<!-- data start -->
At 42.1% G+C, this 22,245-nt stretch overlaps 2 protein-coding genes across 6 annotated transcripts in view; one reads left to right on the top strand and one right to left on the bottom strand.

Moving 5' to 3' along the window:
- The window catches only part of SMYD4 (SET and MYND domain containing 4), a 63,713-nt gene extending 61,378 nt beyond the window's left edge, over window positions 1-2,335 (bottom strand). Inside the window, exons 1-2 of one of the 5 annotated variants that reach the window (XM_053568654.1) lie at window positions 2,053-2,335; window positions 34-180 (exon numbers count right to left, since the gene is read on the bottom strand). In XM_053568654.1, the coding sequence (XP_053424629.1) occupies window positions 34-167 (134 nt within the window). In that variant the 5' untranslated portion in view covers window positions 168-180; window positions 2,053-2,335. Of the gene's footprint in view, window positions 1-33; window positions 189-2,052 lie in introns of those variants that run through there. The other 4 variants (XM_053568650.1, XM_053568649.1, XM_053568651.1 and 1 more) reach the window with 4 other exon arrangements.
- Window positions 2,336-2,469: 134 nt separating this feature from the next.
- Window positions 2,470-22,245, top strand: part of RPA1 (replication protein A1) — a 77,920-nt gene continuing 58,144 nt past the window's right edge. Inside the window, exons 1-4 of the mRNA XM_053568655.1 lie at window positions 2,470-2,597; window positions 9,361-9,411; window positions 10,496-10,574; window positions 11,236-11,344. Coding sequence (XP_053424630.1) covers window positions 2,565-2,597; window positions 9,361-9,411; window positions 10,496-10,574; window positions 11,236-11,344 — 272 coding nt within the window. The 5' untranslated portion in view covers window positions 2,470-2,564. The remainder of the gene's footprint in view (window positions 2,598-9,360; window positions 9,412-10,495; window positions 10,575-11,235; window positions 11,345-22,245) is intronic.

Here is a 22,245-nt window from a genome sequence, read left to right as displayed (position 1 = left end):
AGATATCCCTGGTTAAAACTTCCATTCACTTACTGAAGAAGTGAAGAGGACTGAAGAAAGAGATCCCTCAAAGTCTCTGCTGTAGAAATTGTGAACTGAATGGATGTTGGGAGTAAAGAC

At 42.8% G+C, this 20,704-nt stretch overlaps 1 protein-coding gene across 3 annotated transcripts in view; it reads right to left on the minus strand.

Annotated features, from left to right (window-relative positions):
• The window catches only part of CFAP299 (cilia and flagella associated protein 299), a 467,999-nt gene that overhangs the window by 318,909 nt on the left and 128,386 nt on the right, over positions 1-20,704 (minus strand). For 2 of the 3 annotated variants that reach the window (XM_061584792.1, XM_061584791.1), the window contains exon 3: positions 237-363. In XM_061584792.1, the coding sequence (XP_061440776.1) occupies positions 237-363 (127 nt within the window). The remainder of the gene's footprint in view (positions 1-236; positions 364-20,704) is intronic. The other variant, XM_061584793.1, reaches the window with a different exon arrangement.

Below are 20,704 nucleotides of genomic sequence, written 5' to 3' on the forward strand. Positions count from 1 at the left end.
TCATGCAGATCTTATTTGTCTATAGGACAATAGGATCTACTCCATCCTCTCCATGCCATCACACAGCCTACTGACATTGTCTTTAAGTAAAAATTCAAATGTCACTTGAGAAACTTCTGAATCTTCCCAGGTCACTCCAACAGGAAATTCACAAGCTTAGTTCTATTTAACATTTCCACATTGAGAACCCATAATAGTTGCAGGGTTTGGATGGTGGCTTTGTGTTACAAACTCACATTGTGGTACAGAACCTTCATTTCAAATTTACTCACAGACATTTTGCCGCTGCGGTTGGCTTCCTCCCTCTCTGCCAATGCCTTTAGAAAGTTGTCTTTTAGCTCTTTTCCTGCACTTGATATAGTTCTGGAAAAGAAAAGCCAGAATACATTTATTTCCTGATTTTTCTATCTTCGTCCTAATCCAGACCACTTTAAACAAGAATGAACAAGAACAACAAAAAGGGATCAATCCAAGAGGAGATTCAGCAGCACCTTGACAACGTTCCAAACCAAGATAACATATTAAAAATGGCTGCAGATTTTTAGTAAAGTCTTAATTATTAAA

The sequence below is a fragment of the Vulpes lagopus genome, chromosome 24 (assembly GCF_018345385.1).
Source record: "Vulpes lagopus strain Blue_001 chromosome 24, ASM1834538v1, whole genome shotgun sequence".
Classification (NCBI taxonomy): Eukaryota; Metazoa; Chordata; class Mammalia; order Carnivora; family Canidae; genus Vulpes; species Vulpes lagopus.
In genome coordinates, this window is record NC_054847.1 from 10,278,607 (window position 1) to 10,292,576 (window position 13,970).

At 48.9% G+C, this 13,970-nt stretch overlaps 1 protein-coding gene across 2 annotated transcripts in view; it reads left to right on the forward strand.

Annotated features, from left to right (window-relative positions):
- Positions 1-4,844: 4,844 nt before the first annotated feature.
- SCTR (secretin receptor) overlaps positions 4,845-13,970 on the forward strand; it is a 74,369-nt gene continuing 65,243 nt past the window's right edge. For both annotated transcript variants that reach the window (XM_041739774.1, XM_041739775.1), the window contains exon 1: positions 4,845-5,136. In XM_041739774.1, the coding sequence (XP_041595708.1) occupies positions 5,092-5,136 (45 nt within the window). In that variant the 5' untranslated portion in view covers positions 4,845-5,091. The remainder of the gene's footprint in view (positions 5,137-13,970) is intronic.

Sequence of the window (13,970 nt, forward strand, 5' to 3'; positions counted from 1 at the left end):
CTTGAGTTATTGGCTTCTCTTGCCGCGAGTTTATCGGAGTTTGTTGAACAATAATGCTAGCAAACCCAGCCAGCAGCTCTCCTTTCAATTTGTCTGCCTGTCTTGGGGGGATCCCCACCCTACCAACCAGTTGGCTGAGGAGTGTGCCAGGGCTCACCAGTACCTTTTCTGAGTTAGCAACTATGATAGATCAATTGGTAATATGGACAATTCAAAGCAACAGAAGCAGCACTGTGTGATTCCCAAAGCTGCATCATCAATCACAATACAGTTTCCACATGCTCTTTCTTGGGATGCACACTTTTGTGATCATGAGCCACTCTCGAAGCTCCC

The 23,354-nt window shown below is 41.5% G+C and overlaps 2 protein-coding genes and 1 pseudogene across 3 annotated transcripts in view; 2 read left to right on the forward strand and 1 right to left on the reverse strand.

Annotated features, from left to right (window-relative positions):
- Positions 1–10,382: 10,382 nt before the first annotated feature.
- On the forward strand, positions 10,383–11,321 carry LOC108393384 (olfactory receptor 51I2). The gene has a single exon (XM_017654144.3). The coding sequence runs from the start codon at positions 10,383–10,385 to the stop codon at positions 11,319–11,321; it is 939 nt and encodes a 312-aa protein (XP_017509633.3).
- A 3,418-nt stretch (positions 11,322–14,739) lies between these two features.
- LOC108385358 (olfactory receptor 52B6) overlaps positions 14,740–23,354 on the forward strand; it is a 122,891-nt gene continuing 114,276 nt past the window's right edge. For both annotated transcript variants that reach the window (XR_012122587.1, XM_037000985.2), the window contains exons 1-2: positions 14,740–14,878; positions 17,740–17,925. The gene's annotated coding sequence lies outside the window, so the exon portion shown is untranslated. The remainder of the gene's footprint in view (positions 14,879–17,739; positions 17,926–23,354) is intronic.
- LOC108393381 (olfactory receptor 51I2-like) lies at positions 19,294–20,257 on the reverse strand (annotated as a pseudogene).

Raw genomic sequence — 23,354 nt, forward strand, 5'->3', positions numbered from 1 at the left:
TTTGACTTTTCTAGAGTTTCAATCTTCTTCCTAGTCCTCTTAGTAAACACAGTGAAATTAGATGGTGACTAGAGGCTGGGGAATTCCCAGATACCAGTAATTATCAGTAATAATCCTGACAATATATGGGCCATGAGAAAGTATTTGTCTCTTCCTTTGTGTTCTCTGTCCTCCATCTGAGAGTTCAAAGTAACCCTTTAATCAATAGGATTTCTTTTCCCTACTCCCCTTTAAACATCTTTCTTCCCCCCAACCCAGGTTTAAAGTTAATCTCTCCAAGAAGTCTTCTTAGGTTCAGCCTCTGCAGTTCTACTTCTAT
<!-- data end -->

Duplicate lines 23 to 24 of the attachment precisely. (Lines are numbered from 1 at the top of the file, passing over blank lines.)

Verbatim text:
The 23,354-nt window shown below is 41.5% G+C and overlaps 2 protein-coding genes and 1 pseudogene across 3 annotated transcripts in view; 2 read left to right on the forward strand and 1 right to left on the reverse strand.

Annotated features, from left to right (window-relative positions):